"I just had sex. Holy shit." That's how The Diary of a Teenage Girl opens. Right off the bat, it's clear this film isn't your conventional coming of age story. It really isn't. What the film is, is audacious and bold and outgoing.

With all the 100+ films showing at Edinburgh Film Festival this year, Diary of a Teenage Girl is, by far, the weirdest the festival has to offer. From everything to style and plot, this is a movie that bursts with audacity and "exudes sexuality." Whilst the name may bring to mind a childish tone - think Diary of a Wimpy Kid and you're on the right lines - Marielle Heller's directorial debut is anything but.

Minnie Gets (Bel Powley) is a fifteen year old girl, living in 1976 San Francisco. Self-conscience about her looks, all she wants from life is for someone to love and admire her. Upon seducing her mum's boyfriend, Munroe (Alexander Skårsgard), on a night out, she loses her virginity and the film is quickly afoot. What follows is Minnie trying to realise herself as a teenager; the problems her relationship with Munroe present and an addiction for sex that begins to cling onto her and affect her and her family. Honestly, describing the plot of this film is hard. Why? Because there really isn't a cohesive, solid storyline as you'd expect. The film is, quite literally, a diary and highlights some of Minnie's more prominent articles in life.

The acting in this film is, overall, quite good. Bel Powley absolutely kills it in the lead role, so seductive and full of charisma. You really believe her as this, at first, vulnerable young teen who completely goes off the rails and becomes a whole new person. Her confidence is boastful and her maturity captured to a par. She is matched equally by the laid back, effervescent Kristen Wiig - who we empathise with as this lost mother and when she goes into an emotional state.
Alexander Skårsgard is good too, just his performance seems underwhelming compared to that of Powley and Wiig. He is fine as Munroe but never spectacular. His acting goes from not being bothered to over the top. The emotion just never seems to be potent, from him, and you never really buy into his supposed love for Minnie and his passion in their relationship.

One major complaint I have towards The Diary of a Teenage Girl is that, whilst the message of the film is a poignant, resonating one about adulthood and growing up - the plot of the film can become so in-cohesive and convoluted. With no solid structure, the plot can go off in all sorts of directions and it means that aside from our main trio, the characters are very undeveloped and one-dimensional. There's also a lot of subplots that are touched upon but never really explored in-depth. It can be admired for its daring, audacious approach but it gets muddied and confused every now and then.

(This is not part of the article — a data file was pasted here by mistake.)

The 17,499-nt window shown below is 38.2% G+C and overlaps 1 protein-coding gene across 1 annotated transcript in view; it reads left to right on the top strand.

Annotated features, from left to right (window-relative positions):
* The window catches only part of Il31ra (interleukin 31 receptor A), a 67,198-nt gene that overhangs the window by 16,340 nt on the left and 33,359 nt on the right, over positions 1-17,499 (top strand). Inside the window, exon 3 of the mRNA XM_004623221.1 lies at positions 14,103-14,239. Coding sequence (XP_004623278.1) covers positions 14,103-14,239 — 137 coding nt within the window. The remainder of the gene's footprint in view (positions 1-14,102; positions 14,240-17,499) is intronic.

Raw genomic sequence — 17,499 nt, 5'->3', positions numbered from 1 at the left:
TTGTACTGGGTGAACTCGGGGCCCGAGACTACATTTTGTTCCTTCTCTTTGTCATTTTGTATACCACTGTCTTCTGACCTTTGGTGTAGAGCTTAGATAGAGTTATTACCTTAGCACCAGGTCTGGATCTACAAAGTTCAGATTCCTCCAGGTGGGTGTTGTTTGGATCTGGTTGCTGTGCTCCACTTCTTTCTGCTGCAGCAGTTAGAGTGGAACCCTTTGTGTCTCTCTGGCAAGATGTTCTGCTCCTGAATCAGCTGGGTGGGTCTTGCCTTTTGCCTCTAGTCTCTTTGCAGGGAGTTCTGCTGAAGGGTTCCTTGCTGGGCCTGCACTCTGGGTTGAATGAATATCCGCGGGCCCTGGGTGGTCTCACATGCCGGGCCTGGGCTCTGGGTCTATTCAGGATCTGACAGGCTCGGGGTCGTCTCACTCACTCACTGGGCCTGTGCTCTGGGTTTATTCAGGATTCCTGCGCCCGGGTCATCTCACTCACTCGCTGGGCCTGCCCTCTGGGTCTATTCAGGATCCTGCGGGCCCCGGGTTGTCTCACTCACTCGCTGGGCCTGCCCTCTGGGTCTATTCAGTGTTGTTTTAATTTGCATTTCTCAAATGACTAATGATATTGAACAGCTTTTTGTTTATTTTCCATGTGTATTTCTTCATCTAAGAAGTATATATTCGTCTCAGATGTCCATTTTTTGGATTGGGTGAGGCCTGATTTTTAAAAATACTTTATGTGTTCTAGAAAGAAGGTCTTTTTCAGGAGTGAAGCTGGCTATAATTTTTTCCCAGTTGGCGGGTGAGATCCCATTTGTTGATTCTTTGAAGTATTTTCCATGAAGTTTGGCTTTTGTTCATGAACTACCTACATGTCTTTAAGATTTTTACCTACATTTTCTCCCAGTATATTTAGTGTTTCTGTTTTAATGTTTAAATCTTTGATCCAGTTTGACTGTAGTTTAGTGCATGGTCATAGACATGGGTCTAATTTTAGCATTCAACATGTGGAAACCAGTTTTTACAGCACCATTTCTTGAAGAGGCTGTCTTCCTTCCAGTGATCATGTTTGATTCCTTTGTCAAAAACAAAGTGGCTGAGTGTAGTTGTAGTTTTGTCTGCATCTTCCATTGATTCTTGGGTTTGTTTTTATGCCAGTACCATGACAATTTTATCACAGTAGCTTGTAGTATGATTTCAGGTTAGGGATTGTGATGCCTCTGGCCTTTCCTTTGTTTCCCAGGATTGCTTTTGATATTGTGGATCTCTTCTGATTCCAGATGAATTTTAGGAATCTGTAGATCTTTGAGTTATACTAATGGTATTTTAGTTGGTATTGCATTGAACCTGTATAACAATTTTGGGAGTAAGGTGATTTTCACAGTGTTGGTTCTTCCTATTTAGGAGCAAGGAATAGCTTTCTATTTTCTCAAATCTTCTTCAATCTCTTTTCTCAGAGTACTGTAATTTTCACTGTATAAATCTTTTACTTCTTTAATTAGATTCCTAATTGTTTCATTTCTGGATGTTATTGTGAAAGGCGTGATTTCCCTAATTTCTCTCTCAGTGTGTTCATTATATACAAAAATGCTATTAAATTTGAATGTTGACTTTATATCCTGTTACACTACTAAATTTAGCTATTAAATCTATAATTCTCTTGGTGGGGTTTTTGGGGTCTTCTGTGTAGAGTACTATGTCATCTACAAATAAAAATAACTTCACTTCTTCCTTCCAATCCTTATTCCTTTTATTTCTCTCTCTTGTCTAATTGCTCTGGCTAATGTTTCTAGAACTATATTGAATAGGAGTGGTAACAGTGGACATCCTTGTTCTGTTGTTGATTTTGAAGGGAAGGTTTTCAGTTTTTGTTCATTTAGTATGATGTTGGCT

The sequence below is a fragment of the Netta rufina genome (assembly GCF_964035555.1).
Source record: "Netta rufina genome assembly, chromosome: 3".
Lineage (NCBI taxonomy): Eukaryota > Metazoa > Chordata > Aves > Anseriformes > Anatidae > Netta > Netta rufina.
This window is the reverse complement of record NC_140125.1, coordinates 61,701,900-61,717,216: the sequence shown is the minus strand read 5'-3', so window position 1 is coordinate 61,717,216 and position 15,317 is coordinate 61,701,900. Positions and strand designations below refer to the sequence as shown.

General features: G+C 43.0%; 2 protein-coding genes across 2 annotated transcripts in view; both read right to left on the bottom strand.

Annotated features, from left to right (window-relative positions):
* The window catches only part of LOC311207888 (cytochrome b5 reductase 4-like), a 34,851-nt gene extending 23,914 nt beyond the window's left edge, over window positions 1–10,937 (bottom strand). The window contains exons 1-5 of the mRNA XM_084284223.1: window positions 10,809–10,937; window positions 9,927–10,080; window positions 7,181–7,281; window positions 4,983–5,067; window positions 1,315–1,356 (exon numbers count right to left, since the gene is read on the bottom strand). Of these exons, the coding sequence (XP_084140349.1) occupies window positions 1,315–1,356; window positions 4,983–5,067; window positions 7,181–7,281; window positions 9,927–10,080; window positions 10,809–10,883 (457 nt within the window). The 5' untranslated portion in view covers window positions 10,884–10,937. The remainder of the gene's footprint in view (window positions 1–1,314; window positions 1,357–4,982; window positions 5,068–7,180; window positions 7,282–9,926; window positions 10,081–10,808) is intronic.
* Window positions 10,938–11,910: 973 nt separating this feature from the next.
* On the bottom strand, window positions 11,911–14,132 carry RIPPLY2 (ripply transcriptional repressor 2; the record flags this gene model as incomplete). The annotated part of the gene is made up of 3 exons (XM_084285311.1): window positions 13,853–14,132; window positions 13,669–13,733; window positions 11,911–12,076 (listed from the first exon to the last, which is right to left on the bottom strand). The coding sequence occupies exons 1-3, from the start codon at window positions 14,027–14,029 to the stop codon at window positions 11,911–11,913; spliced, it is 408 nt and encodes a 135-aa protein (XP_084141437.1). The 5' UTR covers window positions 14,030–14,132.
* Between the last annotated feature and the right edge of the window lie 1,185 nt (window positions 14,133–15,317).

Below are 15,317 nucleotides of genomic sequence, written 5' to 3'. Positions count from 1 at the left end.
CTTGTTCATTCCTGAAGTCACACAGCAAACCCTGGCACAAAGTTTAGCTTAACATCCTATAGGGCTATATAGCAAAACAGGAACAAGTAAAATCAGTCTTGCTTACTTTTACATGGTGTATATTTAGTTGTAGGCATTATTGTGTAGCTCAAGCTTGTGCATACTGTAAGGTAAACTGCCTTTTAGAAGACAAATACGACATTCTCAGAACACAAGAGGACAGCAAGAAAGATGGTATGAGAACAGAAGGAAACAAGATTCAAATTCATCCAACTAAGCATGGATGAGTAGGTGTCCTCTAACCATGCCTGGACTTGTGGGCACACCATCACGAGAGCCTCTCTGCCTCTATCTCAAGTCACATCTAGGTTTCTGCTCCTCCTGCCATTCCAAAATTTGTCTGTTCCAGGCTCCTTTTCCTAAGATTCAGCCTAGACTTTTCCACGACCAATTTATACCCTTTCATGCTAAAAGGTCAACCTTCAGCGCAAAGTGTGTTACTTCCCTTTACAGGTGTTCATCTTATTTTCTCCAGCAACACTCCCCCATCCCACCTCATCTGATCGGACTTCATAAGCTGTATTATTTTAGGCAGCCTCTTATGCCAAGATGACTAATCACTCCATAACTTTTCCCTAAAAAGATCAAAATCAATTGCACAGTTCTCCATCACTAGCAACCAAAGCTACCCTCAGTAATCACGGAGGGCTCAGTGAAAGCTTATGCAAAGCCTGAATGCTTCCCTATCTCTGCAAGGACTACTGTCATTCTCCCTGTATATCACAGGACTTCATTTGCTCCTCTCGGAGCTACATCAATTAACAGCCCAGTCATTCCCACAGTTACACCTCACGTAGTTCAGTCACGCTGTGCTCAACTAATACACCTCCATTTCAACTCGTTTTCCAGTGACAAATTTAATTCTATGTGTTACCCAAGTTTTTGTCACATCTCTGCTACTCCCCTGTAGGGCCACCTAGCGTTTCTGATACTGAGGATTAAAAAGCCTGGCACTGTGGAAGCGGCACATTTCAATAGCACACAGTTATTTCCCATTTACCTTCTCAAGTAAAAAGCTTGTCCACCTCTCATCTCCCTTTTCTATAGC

Aside from that, the film isn't actually too bad. The style and the narrative of the film is so unusual yet profound. Minnie's an aspiring artist so we, occasionally, get to see her drawings come to life to tell the story - taking a step into Minnie's mind and really getting a better idea of the way she views the world and thinks about it - and it's a joy to watch. The tone of the film is so bouncy and the 1976 time period this film is set in is really made believable by the old-school fashion and way of life. There's an odd profanity about the proceedings and about the way Heller has approached the project.

VERDICT:
Bold, funny and unusually profound, The Diary of a Teenage Girl is anything but your typical coming-of-age story. Powley excels in the lead role in what is a unique, competent indie.
★★☆

The Diary of a Teenage Girl opens August 7th, 2015.

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About the Author

Awais Irfan
Founder of Oasis Awais, and avid lover of life, Awais Irfan's love of writing and film is unequivocal. Ever since he was a little kid, he has loved the cinematic experience; so much so, he is studying Film Production in Glasgow and hopes to be the next "big thing" in directing.

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